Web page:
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ARS Home » Midwest Area » Ames, Iowa » National Laboratory for Agriculture and The Environment » Agroecosystems Management Research » Research » Publications at this Location » Publication #410252

Research Project: Sustainable Intensification in Agricultural Watersheds through Optimized Management and Technology

Location: Agroecosystems Management Research

Title: Harvesting and digesting winter rye cover crop double-cropped with soybean

item Malone, Robert - Rob
item HERBSTRITT, STEPHANIE - Clean Air Task Force (CATF)
item RICHARD, TOM - Pennsylvania State University

Submitted to: Meeting Abstract
Publication Type: Abstract Only
Publication Acceptance Date: 11/2/2023
Publication Date: 11/6/2023
Citation: Malone, R.W., Herbstritt, S., Richard, T. 2023. Harvesting and digesting winter rye cover crop double-cropped with soybean [abstract]. Anaerobic Digestion on the Farm Conference.

Interpretive Summary:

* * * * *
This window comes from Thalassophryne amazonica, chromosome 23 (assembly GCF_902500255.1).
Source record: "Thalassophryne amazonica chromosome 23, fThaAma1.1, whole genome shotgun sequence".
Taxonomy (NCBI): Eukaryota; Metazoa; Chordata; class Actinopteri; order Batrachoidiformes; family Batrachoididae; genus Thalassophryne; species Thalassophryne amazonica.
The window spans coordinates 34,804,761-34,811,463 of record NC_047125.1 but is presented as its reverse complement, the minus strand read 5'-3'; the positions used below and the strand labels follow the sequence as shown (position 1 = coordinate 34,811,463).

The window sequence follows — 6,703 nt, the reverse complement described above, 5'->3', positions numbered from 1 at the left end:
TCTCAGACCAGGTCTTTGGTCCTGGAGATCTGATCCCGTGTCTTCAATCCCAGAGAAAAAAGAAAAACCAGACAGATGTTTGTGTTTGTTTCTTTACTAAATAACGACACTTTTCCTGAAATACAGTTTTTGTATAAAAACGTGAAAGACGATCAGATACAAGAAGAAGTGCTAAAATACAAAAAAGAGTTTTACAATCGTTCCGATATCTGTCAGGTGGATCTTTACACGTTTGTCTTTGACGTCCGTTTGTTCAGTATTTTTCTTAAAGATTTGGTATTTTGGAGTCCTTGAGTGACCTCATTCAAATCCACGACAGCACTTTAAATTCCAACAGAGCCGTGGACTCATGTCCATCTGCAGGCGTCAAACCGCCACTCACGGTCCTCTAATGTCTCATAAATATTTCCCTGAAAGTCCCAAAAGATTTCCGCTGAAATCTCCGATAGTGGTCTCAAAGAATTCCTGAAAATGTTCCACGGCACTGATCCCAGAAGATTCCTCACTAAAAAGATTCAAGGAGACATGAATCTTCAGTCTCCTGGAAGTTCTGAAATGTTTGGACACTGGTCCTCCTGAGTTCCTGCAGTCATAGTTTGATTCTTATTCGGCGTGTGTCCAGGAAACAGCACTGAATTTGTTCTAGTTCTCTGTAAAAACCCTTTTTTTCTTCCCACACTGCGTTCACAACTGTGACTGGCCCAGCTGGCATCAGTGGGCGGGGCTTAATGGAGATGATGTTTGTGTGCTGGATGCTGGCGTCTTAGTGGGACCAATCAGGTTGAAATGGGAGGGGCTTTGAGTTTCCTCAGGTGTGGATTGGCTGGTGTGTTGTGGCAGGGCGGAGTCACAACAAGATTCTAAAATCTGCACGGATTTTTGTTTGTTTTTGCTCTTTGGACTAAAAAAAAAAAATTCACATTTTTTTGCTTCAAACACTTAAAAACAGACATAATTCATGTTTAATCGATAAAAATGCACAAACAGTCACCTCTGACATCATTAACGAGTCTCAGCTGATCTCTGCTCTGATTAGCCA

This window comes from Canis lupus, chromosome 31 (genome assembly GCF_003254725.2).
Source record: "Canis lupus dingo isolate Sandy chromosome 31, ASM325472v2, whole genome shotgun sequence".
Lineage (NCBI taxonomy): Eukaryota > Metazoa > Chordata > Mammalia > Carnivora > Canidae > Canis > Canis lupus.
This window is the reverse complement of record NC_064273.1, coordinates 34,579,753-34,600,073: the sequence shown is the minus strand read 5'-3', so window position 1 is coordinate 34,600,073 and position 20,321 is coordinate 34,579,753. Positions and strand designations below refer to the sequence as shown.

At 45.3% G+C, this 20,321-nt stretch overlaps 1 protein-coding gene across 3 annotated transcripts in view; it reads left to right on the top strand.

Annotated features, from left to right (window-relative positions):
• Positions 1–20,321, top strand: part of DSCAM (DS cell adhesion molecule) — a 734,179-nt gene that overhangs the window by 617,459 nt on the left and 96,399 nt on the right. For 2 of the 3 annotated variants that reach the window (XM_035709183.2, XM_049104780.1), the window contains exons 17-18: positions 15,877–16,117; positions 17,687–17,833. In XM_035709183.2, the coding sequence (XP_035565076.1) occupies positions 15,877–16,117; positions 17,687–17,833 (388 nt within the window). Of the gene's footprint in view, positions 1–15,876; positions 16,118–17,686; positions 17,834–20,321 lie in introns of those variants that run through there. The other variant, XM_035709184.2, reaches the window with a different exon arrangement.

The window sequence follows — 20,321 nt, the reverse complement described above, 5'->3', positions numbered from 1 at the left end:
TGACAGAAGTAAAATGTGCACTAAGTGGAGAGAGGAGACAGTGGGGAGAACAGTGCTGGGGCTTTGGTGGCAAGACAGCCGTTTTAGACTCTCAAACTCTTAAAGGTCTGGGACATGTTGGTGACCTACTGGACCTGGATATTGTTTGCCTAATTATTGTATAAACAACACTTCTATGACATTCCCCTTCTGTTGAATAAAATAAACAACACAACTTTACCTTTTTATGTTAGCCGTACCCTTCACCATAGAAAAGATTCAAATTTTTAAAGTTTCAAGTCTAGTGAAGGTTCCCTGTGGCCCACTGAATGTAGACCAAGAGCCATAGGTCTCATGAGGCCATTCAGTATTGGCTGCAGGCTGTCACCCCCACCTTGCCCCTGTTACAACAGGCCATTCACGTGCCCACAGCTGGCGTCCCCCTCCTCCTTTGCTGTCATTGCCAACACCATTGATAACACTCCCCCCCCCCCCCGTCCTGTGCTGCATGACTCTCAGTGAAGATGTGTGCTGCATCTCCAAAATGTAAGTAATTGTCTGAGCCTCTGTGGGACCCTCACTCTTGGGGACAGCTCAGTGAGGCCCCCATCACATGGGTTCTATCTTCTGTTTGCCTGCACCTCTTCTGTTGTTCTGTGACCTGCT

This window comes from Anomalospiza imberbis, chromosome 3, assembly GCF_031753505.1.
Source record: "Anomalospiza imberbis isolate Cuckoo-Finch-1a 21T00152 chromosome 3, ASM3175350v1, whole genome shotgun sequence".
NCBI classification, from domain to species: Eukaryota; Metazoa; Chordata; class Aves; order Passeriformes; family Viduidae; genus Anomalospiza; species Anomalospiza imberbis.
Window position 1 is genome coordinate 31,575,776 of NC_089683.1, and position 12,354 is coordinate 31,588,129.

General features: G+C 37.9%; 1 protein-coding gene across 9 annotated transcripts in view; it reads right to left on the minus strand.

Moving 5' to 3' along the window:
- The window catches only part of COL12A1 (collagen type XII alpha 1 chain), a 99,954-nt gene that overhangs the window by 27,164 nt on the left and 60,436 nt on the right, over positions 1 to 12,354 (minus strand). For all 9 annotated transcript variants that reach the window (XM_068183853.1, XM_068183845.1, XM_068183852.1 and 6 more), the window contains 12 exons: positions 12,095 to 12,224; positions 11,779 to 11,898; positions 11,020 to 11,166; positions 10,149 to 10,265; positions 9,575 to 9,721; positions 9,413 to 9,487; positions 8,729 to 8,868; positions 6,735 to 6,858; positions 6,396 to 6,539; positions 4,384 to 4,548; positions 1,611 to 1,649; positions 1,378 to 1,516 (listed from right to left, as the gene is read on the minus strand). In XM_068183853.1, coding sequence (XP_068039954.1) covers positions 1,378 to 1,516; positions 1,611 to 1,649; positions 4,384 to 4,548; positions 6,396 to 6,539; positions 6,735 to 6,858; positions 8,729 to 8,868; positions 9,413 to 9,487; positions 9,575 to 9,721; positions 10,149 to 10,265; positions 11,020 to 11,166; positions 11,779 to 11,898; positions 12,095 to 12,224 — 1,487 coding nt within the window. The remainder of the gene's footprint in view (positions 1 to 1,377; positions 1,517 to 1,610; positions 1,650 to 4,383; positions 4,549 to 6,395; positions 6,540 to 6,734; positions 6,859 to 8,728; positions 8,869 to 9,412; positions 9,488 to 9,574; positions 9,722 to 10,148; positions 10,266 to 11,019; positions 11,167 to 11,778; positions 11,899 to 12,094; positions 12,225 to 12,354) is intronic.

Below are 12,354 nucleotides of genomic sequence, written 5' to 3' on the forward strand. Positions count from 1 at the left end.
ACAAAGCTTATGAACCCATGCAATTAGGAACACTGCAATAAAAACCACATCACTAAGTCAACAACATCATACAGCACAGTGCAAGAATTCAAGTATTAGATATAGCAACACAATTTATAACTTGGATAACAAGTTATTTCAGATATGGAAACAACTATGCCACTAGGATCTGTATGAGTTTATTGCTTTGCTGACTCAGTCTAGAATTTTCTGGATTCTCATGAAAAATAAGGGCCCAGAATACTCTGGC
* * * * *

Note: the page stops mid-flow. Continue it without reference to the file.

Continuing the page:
Technical Abstract: Simultaneous goals to increase crop production, increase cellulosic bioenergy production, and reduce the environmental impacts of agriculture without reducing producer profits puts multiple pressures on growers and conservation programs. Double-cropping winter rye cover crops with soybean in the North Central US could help with the global effort to sustainably intensify agriculture and increase cellulosic energy production. However, studies addressing the management of this system and quantifying the large-scale impacts are limited to non-existent. We completed a field and modeling study that suggested harvesting fertilized rye cover crop biomass before planting soybean is a promising practice for the North Central US to cost effectively maximize total crop production and net energy production while reducing N loss to drainage. For example, harvesting fertilized rye before soybean planting in five North Central US states can reduce N loads to the Mississippi River and Gulf of Mexico by nearly 30% relative to no rye and through anaerobic digestion provide more than 3 times the 2022 US cellulosic biofuel production without reducing primary crop production. This research will help in the efforts to design and implement effective management systems to reduce N loads to the Mississippi River Basin and Gulf of Mexico while increasing cellulosic bioenergy production.